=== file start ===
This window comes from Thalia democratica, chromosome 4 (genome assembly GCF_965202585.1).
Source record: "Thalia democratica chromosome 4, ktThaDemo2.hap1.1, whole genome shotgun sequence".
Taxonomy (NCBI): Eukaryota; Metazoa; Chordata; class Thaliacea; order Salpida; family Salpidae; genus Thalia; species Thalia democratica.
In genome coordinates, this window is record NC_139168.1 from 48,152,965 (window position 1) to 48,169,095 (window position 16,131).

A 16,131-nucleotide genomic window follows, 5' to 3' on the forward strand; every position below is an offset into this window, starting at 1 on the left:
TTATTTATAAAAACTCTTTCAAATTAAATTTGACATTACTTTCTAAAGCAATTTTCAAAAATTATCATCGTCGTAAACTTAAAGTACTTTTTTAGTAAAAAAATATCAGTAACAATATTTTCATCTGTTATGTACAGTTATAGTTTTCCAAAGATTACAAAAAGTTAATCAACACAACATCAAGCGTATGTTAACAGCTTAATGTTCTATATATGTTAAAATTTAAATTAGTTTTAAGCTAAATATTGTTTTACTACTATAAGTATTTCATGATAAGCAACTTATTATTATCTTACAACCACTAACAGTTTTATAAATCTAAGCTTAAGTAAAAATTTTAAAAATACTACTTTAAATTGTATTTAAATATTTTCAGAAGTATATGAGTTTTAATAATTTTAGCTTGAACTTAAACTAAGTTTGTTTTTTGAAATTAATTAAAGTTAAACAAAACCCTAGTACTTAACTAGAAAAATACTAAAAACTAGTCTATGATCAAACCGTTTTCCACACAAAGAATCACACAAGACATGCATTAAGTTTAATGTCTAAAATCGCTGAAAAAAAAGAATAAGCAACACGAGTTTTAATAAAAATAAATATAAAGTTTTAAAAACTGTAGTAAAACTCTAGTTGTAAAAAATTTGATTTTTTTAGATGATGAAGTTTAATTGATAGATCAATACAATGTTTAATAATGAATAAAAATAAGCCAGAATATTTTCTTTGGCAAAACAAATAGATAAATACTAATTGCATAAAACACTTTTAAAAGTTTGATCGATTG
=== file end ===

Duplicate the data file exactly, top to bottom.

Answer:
This window comes from Thalia democratica, chromosome 4 (genome assembly GCF_965202585.1).
Source record: "Thalia democratica chromosome 4, ktThaDemo2.hap1.1, whole genome shotgun sequence".
Taxonomy (NCBI): Eukaryota; Metazoa; Chordata; class Thaliacea; order Salpida; family Salpidae; genus Thalia; species Thalia democratica.
In genome coordinates, this window is record NC_139168.1 from 48,152,965 (window position 1) to 48,169,095 (window position 16,131).

A 16,131-nucleotide genomic window follows, 5' to 3' on the forward strand; every position below is an offset into this window, starting at 1 on the left:
TTATTTATAAAAACTCTTTCAAATTAAATTTGACATTACTTTCTAAAGCAATTTTCAAAAATTATCATCGTCGTAAACTTAAAGTACTTTTTTAGTAAAAAAATATCAGTAACAATATTTTCATCTGTTATGTACAGTTATAGTTTTCCAAAGATTACAAAAAGTTAATCAACACAACATCAAGCGTATGTTAACAGCTTAATGTTCTATATATGTTAAAATTTAAATTAGTTTTAAGCTAAATATTGTTTTACTACTATAAGTATTTCATGATAAGCAACTTATTATTATCTTACAACCACTAACAGTTTTATAAATCTAAGCTTAAGTAAAAATTTTAAAAATACTACTTTAAATTGTATTTAAATATTTTCAGAAGTATATGAGTTTTAATAATTTTAGCTTGAACTTAAACTAAGTTTGTTTTTTGAAATTAATTAAAGTTAAACAAAACCCTAGTACTTAACTAGAAAAATACTAAAAACTAGTCTATGATCAAACCGTTTTCCACACAAAGAATCACACAAGACATGCATTAAGTTTAATGTCTAAAATCGCTGAAAAAAAAGAATAAGCAACACGAGTTTTAATAAAAATAAATATAAAGTTTTAAAAACTGTAGTAAAACTCTAGTTGTAAAAAATTTGATTTTTTTAGATGATGAAGTTTAATTGATAGATCAATACAATGTTTAATAATGAATAAAAATAAGCCAGAATATTTTCTTTGGCAAAACAAATAGATAAATACTAATTGCATAAAACACTTTTAAAAGTTTGATCGATTG